During the sticky summer months, temperatures in Oklahoma City can soar into the triple digits. Trying to beat the heat, countless children and adults will flock to public and privately-owned pools for a refreshing dip in the water. However, when swimming pools are not adequately supervised or maintained, what should be a fun summer afternoon can turn into a tragedy. Fatal and nonfatal drowning accidents are common in the United States, and in many cases, result from carelessness and negligence on the part of the pool’s owner, maintenance crew, and/or lifeguard.
If you or one of your loved ones was injured while swimming in Oklahoma City, the attorneys of Hasbrook & Hasbrook may be able to help you recover compensation for your lost income, your medical bills, and other costs and hardships. We handle cases involving a range of swim facilities, including public pools, private pools, hotel pools, gym pools, swim clubs, and water parks at amusement parks. Call our law offices today at (405) 698-3040 to set up a free and confidential assessment of your case.
Water-Related Injuries and Fatal Drowning: Risks and Statistics
Drowning accidents and water-related injuries are more common than anyone would ever like to imagine, particularly where children and teenagers are concerned. According to the Centers for Disease Control (CDC), approximately 10 people die from accidental drowning every day, about one fifth of whom are children aged 14 or younger. Nonfatal accidents are even more common, with the CDC stating that “for every child who dies from drowning, another five receive emergency department care for nonfatal submersion injuries.”
Submersion injuries occur when a swimmer is submerged underwater for an extended period of time, which can happen if a swimmer is entangled in debris, pushed under by other swimmers, or trapped by a malfunctioning suction system. The longer the swimmer is underwater and unable to breathe, the longer his or her brain is deprived of oxygen, which can eventually lead to permanent damage. In severe cases, oxygen deprivation from submersion underwater can result in “long-term disabilities such as memory problems, learning disabilities, and permanent loss of basic functioning.”
While drowning is the most obvious hazard associated with swimming pools, other serious or fatal injuries can also occur. For instance, if the bottom of a pool is littered with even two or three pieces of broken glass – which is virtually impossible to see underwater, even with goggles – a swimmer could cut their feet badly and require stitches. If the area around the pool is not well-maintained, a visitor could have a slip and fall accident, which can cause bone fractures, traumatic brain injury (TBI), and other severe injuries. Injuries can also be caused by pool accessories that are broken or defective, like cracked diving boards or life vests which don’t inflate or clasp shut properly.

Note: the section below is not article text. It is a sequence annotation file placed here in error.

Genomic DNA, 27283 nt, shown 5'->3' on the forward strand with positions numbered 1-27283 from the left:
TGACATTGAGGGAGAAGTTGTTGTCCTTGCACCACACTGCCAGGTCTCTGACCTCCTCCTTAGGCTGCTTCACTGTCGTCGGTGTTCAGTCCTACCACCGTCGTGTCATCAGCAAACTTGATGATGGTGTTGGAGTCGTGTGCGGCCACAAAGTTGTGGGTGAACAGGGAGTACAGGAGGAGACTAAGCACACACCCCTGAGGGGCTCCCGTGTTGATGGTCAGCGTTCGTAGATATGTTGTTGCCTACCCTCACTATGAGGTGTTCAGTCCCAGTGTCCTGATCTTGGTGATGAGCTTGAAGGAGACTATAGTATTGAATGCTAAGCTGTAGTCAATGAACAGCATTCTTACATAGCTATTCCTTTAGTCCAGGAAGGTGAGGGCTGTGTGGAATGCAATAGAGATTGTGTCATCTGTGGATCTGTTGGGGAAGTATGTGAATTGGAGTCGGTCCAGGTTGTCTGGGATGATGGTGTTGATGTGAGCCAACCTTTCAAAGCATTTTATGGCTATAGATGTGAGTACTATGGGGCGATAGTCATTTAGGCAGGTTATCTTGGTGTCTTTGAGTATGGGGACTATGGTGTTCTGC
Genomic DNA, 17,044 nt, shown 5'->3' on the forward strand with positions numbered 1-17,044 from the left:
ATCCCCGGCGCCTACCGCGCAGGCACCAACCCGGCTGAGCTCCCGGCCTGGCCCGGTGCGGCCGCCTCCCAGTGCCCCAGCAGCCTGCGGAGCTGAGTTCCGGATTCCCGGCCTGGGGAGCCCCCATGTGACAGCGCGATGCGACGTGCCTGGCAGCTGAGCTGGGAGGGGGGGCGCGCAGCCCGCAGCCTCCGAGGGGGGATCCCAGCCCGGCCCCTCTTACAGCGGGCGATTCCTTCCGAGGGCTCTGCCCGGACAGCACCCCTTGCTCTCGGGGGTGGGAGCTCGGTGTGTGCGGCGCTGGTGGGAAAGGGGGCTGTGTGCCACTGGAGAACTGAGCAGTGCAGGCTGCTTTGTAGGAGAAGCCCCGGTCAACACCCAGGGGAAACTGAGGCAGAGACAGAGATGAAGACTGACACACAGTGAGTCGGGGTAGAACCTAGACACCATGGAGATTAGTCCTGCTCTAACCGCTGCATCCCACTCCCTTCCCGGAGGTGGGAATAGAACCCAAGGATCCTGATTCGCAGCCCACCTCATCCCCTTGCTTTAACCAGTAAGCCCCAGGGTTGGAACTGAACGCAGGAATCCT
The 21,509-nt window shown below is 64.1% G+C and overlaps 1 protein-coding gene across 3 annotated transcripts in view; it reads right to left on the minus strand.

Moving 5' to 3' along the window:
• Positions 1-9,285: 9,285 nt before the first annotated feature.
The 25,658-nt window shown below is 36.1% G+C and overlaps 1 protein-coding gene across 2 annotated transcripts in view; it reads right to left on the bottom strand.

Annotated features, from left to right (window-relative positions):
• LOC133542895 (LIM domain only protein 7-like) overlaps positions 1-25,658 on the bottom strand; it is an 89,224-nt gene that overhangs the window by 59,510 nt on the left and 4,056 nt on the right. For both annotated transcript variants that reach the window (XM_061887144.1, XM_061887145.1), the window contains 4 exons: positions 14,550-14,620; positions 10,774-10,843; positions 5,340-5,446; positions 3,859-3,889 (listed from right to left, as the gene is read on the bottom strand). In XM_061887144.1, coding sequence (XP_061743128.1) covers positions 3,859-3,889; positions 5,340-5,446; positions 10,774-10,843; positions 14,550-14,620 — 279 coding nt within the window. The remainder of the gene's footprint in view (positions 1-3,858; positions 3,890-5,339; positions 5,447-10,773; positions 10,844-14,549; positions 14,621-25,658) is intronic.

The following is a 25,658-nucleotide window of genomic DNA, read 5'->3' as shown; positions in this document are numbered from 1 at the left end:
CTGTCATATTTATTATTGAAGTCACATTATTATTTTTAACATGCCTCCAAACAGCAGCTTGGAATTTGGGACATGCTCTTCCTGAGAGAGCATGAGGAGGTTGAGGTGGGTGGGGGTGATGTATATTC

Negligence and Liability: Public Pool Safety Laws in OK
Some risk factors for drowning relate purely to demographics: for instance, males and children are more likely to drown than females and adults. However, several of the major risk factors identified by the CDC are significant to swimming injury victims because they often involve an element of negligence, which describes a failure to take adequate precautions in order to reduce the risk of foreseeable death or injury. These risk factors include:
- Inadequate pool barriers. According to CDC data, the risk of drowning decreases by 83% when a pool is completely enclosed by fencing. Open pools (and other potential hazards) which are likely to attract children are sometimes described as “attractive nuisances.” When determining liability for accidents involving an attractive nuisance, Oklahoma courts will generally consider factors like the likelihood of children spotting the pool, and whether the child was old enough to understand the nature of the hazard. Chapter 310:315 of the Oklahoma Administrative Code requires public pools to be surrounded by barriers which are at least six feet high, while indoor pools must be located in a room whose doors can be locked.
- Inadequate supervision of swimmers. When no lifeguards are on duty, pools must post a prominent, easy-to-read warning notice. Chapter 310:315 of the Oklahoma Administrative Code requires public pools to display warning signs indicating “no lifeguard or attendant on duty” where applicable. In order to become qualified in Oklahoma City, lifeguards must be at least 16 years old, and must receive training to confirm that they are able to complete certain tasks while swimming.
Speaking generally, businesses and property owners also have an obligation to maintain premises which are code-compliant and reasonably free of safety hazards to guests and patrons. If a person suffers a slip and fall injury at a pool in Oklahoma City due to negligent property maintenance, the owner may be liable depending on the circumstances of the accident.
We understand that nothing could be more painful than seeing your child or loved one become permanently disabled after a near-drowning accident, or coping with the wrongful drowning death of a family member. Our attorneys will do everything in our power to hold the guilty party accountable and help you obtain justice.
If you were injured while swimming at a public or private pool in Oklahoma City, or if one of your loved ones was a victim of wrongful death, you can turn to the compassionate and experienced injury lawyers of Hasbrook & Hasbrook for support and representation. Call our law offices today at (405) 698-3040 for a free, completely confidential legal consultation.